3. We will need to get the IP address of the ZCU106. This can be done from a terminal window by running the command: hostname -I. Alternatively it can be done in the GUI, by following these instructions. Click on the network icon in the top right corner of the screen. Ubuntu 20.04 LTS get IP address step 1
  4. Click on the gear icon for the wired network. Ubuntu 20.04 LTS get IP address step 2
  5. The IP address of your board will be shown under “IPv4 Address”. Ubuntu 20.04 LTS get IP address step 3
  6. Now that we have the IP address of the ZCU106, we can transfer the compressed file containing our PAC from our desktop PC to the ZCU106. At this point you should switch over to your desktop PC and run these commands FROM THE DESKTOP PC (change the IP address to the one you found in the previous step):
    cd $WORK
    scp [email protected]:~/.
    You will be asked if you trust the connection (answer YES) and then for the password of the ubuntu user. The file will then be transferred over to the ZCU106 and into the home directory.
  7. Now switch back over to the ZCU106 Ubuntu 20.04 LTS, and run these commands to extract the PAC into the /usr/local/share/xlnx-config directory:
    cd ~
    sudo mkdir -p /usr/local/share/xlnx-config
    sudo unzip -d /usr/local/share/xlnx-config
    The /usr/local/share/xlnx-config directory does not exist when you first boot Ubuntu, so we need to create it before being able to copy PACs into it. PACs can go into that directory, or alternatively they can go into /boot/firmware/xlnx-config/.
  8. We have now manually installed the PAC on the ZCU106, and we should check that it was done correctly by running xlnx-config -q. The results should be the following:
    ubuntu@zynqmp:~$ xlnx-config -q
    Hardware Platforms Present in the System: 
    | PAC Cfg                       |Act| zcu106 Assets Directory
    | custom_platform               |   | /usr/local/share/xlnx-config/custom_pac/hwconfig/custom_cfg/zcu106
    * No configuration is currently activated *
    If you get error messages at this point, one thing to look out for is that the manifest.yaml file is correctly formated. Remember that indentation is meaningful in YAML files, and you should use spaces rather than tabs, and 2 spaces per indentation level. You also need to make sure that the property names are correctly spelt. If you copy and paste my example above, you should not have any issues.
  9. If the PAC is correctly installed and you get the output shown above, then we are ready to activate the PAC. Run the command sudo xlnx-config -a custom_platform and you should see the following result:
    ubuntu@zynqmp:~$ sudo xlnx-config -a custom_platform
    Activating assets for custom_platform on the zcu106
    * Generating boot binary...
    * Updating Multi-boot register
    * Updating /var/lib/xlnx-config/active_board with zcu106
    IMPORTANT: Please reboot the system for the changes to take effect.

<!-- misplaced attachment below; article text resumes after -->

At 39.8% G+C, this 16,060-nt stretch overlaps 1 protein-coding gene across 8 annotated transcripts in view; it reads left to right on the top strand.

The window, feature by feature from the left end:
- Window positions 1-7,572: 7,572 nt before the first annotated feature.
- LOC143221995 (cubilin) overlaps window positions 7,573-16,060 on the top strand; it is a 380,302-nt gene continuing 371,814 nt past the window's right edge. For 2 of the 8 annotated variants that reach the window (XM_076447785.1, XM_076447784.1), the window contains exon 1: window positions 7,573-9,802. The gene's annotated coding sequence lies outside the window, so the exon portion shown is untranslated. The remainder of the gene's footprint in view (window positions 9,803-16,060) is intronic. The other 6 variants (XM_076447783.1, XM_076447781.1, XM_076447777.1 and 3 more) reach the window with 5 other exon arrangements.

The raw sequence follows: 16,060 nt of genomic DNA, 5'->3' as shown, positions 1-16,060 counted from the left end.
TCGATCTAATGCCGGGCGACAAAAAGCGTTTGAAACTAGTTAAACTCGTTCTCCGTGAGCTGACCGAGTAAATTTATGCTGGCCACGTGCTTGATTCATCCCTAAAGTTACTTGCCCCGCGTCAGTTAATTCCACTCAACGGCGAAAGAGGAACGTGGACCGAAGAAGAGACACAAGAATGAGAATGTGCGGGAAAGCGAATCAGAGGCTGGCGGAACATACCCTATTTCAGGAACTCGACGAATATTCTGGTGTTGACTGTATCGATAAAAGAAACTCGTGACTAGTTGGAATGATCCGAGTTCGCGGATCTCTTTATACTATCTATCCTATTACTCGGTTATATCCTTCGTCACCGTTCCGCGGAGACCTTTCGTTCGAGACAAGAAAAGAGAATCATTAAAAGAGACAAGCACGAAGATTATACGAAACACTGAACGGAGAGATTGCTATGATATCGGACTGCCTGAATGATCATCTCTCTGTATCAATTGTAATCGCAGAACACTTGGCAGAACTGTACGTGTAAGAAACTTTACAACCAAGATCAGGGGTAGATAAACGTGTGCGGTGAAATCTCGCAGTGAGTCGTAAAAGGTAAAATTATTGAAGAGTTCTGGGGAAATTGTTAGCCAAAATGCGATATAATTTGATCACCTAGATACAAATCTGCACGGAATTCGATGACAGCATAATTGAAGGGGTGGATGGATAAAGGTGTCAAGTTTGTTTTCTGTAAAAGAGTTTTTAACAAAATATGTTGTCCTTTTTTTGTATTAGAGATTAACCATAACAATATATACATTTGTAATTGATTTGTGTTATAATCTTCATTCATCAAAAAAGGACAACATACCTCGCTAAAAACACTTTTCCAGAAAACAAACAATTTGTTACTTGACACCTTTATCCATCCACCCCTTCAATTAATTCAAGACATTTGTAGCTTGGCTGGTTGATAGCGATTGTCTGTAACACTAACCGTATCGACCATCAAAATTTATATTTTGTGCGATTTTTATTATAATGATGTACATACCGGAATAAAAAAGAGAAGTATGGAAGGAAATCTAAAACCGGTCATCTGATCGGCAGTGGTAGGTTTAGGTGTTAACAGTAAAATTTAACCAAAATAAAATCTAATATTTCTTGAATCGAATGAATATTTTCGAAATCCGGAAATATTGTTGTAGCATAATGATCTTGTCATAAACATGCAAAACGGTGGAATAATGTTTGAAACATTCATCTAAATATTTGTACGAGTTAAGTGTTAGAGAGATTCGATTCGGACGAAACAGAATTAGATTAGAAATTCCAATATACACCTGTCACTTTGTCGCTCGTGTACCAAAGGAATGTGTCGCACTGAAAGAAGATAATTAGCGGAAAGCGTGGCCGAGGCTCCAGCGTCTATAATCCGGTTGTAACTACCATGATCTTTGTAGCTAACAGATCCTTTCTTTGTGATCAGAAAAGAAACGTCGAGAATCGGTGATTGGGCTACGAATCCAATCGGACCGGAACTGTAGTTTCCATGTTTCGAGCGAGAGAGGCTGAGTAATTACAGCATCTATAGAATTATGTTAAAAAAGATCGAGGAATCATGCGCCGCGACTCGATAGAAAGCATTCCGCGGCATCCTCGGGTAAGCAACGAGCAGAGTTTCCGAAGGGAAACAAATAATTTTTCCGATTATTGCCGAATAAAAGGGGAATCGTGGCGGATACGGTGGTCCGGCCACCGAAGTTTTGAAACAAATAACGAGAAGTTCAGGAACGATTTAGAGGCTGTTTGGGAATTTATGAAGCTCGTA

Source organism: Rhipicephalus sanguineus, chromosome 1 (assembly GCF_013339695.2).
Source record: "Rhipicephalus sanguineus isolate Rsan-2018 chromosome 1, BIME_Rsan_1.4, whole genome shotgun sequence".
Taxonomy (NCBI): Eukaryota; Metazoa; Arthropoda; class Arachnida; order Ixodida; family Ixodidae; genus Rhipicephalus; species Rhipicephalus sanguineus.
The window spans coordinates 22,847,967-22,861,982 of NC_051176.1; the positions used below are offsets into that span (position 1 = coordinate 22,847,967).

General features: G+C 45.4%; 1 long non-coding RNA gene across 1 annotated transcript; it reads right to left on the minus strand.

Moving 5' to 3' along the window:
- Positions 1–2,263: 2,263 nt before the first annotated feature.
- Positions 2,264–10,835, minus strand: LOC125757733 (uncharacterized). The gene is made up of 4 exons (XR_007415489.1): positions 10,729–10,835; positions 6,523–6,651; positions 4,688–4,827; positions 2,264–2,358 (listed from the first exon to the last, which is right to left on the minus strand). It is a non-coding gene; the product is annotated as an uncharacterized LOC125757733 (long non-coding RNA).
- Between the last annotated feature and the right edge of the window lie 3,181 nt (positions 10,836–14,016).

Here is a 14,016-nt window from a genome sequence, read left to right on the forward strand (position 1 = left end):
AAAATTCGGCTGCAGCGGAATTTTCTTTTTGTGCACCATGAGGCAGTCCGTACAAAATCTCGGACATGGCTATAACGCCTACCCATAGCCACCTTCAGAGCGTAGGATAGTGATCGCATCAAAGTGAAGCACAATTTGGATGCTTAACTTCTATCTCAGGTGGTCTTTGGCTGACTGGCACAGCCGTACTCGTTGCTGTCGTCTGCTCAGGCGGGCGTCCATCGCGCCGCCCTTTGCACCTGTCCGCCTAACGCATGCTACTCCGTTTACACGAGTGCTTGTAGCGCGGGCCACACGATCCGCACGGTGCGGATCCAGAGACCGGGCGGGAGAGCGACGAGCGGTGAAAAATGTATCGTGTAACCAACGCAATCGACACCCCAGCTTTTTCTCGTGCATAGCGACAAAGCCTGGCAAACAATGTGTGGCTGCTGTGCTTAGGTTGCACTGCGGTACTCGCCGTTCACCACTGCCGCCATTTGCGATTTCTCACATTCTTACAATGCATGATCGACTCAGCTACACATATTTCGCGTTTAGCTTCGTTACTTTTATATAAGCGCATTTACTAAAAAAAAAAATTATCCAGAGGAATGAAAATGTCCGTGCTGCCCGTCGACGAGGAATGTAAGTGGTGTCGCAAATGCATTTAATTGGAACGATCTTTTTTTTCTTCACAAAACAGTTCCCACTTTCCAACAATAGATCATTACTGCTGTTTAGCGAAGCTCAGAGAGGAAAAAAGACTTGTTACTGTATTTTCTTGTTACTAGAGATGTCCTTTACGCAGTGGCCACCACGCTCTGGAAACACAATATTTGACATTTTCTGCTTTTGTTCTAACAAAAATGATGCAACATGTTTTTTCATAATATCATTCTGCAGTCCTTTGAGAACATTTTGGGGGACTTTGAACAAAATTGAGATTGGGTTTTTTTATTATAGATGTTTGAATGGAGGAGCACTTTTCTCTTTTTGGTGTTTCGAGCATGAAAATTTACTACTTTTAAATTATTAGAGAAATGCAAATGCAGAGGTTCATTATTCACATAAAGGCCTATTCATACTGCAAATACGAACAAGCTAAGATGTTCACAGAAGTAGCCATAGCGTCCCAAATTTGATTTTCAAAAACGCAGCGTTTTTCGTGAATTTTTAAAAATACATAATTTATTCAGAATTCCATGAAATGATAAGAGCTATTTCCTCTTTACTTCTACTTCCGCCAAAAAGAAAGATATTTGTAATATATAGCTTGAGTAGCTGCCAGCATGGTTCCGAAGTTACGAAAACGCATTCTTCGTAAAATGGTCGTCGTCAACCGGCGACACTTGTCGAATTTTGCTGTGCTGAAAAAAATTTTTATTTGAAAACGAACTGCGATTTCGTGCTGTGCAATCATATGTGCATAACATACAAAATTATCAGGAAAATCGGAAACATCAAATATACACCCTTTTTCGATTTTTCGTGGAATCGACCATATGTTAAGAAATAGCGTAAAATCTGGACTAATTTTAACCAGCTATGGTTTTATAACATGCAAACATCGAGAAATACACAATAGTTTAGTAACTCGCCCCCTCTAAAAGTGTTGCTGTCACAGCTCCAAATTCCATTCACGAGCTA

10. As the previous message indicated, we need to reboot the ZCU106 for the new platform to be loaded. Note that this is not a dynamic load like is possible with the Kria, we actually need to reboot for the new bitstream and hardware platform to be loaded. To reboot, run sudo reboot now.
  11. When Ubuntu is back up, we can open a terminal window Ctrl-Alt-T and run xlnx-config -q again to make sure that the platform we built is actually loaded and active. You should get this output, showing that the platform that we installed is active:
    ubuntu@zynqmp:~$ xlnx-config -q
    Hardware Platforms Present in the System: 
    | PAC Cfg                       |Act| zcu106 Assets Directory
    | custom_platform               | * | /usr/local/share/xlnx-config/custom_pac/hwconfig/custom_cfg/zcu106
The new platform that we have just activated will remain the active platform even after subsequent reboots. If you want to go back to the original hardware platform, you can deactivate our “custom” platform by running sudo xlnx-config -d. Again, you will need to reboot for the changes to take effect.

Try it out

Like we did in the previous post, I encourage you to try out the Vitis AI Library Sample Applications to make sure that the newly built hardware platform is working as expected. We didn’t modify anything in the design, so it should have exactly the same functionality as the original.

Try this out:

  1. Plug a USB webcam into the USB port of the ZCU106.
  2. In Ubuntu on the ZCU106, open a terminal window by pressing Ctrl-Alt-T.
  3. If you haven’t already done this, install the xlnx-vai-lib-samples snap like this:
    sudo snap install xlnx-vai-lib-samples
  4. Run the YOLOv4 application and see what it can recognize:
    xlnx-vai-lib-samples.test-video yolov4 yolov4_leaky_spp_m 2
    The last argument (2) is there to select the camera device at /dev/video2, so you might need to set it to the correct one if it doesn’t work for you.

In the next post we’ll modify the hardware platform so that we can run these applications on the RPi Camera FMC! Have a great weekend!

ZCU106 YOLOv4 example